Leaving your battery in a state of charging will decrease the lifespan of your battery – I could go into the science of it, but just trust me on this one. By that same token, it’s bad for the battery if it drains to 0%. In fact, the best practice – and what I do – is never let it get below 20% if at all possible. There are a lot of technical reason why letting your battery drain past 20% reduces its life; it has to do with battery cycles, which is a complicated process on its own and just too much to go into for this blog – again, just trust me on this, and your battery will live longer.
Inside the computer, RAM is like short term memory and a hard drive is like long term memory. When you open a program or file, it is retrieved from long term memory (your hard drive) and placed into short term memory (RAM).
What does this have to do with battery life?
Well, the process of retrieving the file or program from your hard drive and loading it into RAM consumes power. If you don’t have enough RAM, then your computer must dump things out of existing memory and retrieve the requested file or program, and then when you switch another file or program it has to do this shuffling again. The more often the computer has to switch between the hard drive and RAM, the more power it uses and the faster your battery drains.
Solid-state drives (SSD) are much faster than a traditional hard drive and I recommend switching to one for this reason alone. Put simply, a SSD will significantly speed up a computer, allowing you to do more in less time, which will save on battery time by default.
But there’s more.
Because your computer is constantly running background programs, retrieving from and writing to your hard drive, it’s always using power. Traditional hard drives are referred to as magnetic media, they have mechanical parts and must spin up to access or write data, but SSDs have no mechanical parts, storing information on semiconductor chips. By switching to an SSD the computer uses less power for its base function and allows the processes to happen faster, which means the charge on your battery will last longer.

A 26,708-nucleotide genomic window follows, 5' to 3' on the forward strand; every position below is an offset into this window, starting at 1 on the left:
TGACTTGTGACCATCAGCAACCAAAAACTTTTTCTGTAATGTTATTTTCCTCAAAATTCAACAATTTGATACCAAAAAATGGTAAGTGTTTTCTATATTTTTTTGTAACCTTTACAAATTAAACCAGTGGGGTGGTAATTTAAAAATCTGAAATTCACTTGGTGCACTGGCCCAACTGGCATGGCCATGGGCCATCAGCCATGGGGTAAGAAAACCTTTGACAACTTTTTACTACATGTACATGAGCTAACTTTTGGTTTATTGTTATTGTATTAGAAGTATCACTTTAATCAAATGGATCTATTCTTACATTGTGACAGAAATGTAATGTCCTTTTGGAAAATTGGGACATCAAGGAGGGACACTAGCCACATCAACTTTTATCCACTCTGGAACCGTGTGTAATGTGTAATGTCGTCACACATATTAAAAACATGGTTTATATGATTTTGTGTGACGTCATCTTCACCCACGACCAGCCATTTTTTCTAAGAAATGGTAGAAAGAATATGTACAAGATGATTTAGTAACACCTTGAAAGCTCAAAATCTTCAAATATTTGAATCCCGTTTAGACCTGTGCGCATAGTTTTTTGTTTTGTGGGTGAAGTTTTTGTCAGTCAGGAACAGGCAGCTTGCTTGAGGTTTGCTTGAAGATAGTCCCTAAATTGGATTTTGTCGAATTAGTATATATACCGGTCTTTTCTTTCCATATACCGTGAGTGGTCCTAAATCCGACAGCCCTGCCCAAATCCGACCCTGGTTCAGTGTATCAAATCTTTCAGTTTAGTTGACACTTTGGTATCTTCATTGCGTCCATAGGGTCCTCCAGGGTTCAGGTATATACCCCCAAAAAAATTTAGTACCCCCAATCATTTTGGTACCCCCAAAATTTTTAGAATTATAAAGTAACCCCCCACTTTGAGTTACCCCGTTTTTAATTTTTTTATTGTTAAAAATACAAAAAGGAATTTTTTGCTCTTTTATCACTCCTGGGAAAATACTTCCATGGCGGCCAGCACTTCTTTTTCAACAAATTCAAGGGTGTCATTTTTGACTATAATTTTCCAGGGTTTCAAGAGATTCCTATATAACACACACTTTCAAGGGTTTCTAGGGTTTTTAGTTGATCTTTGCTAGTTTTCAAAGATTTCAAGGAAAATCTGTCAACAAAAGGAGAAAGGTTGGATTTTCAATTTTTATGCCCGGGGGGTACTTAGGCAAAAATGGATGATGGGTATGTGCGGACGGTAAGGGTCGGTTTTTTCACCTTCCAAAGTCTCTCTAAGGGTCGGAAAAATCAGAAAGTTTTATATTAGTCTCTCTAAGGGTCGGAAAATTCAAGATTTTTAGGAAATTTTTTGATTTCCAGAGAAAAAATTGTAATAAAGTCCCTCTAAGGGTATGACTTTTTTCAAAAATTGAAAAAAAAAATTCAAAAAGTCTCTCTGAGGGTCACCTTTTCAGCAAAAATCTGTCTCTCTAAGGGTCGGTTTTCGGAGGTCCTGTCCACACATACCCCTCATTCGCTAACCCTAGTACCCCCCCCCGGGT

After many years of being a Road Warrior, I’ve picked up a lot of different ways to be more efficient. Taking the time to adjust my laptop’s power settings and following a few simple rules made a huge difference in my ability to get things done and really helped me to grow my business. If you follow these tips, you too can significantly can extend life of your battery battery and be more likely to have it available whenever and wherever its needed.
As always, if you have any questions or there is anything that we can help you with, please contact us here at CLARK!
I left big business to start Clark Computer Services in 2003; not because I had a grand vision, but because I had three young children who needed their Dad around. Knowing I had to replace my salary, I went door-to-door visiting small businesses to introduce myself and ask if they needed IT support. I heard story after story from business owners and office managers about IT companies not returning calls and emails, grumpy technicians showing up late or not at all, and systems being down for days, weeks, and in some cases…months. I realized quickly that there was a clear and pressing need for reliable, honest, and professional IT support completed pleasantly and on time.